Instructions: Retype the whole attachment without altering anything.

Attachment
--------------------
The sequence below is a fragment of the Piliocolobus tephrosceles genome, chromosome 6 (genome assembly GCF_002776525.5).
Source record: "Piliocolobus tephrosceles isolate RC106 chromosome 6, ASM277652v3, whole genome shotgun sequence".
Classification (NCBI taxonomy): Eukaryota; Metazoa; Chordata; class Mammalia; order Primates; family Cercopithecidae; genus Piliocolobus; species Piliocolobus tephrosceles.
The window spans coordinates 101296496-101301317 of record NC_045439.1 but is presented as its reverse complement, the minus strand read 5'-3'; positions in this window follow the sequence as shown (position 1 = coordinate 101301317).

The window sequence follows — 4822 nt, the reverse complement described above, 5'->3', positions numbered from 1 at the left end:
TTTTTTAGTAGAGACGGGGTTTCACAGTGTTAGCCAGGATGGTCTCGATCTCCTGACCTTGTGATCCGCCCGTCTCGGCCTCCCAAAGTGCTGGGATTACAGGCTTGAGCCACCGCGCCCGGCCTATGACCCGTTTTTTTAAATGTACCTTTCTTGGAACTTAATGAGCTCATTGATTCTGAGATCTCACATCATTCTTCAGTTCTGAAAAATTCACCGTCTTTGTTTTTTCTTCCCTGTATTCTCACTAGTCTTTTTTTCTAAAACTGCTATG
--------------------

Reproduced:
The sequence below is a fragment of the Piliocolobus tephrosceles genome, chromosome 6 (genome assembly GCF_002776525.5).
Source record: "Piliocolobus tephrosceles isolate RC106 chromosome 6, ASM277652v3, whole genome shotgun sequence".
Classification (NCBI taxonomy): Eukaryota; Metazoa; Chordata; class Mammalia; order Primates; family Cercopithecidae; genus Piliocolobus; species Piliocolobus tephrosceles.
The window spans coordinates 101296496-101301317 of record NC_045439.1 but is presented as its reverse complement, the minus strand read 5'-3'; positions in this window follow the sequence as shown (position 1 = coordinate 101301317).

The window sequence follows — 4822 nt, the reverse complement described above, 5'->3', positions numbered from 1 at the left end:
TTTTTTAGTAGAGACGGGGTTTCACAGTGTTAGCCAGGATGGTCTCGATCTCCTGACCTTGTGATCCGCCCGTCTCGGCCTCCCAAAGTGCTGGGATTACAGGCTTGAGCCACCGCGCCCGGCCTATGACCCGTTTTTTTAAATGTACCTTTCTTGGAACTTAATGAGCTCATTGATTCTGAGATCTCACATCATTCTTCAGTTCTGAAAAATTCACCGTCTTTGTTTTTTCTTCCCTGTATTCTCACTAGTCTTTTTTTCTAAAACTGCTATG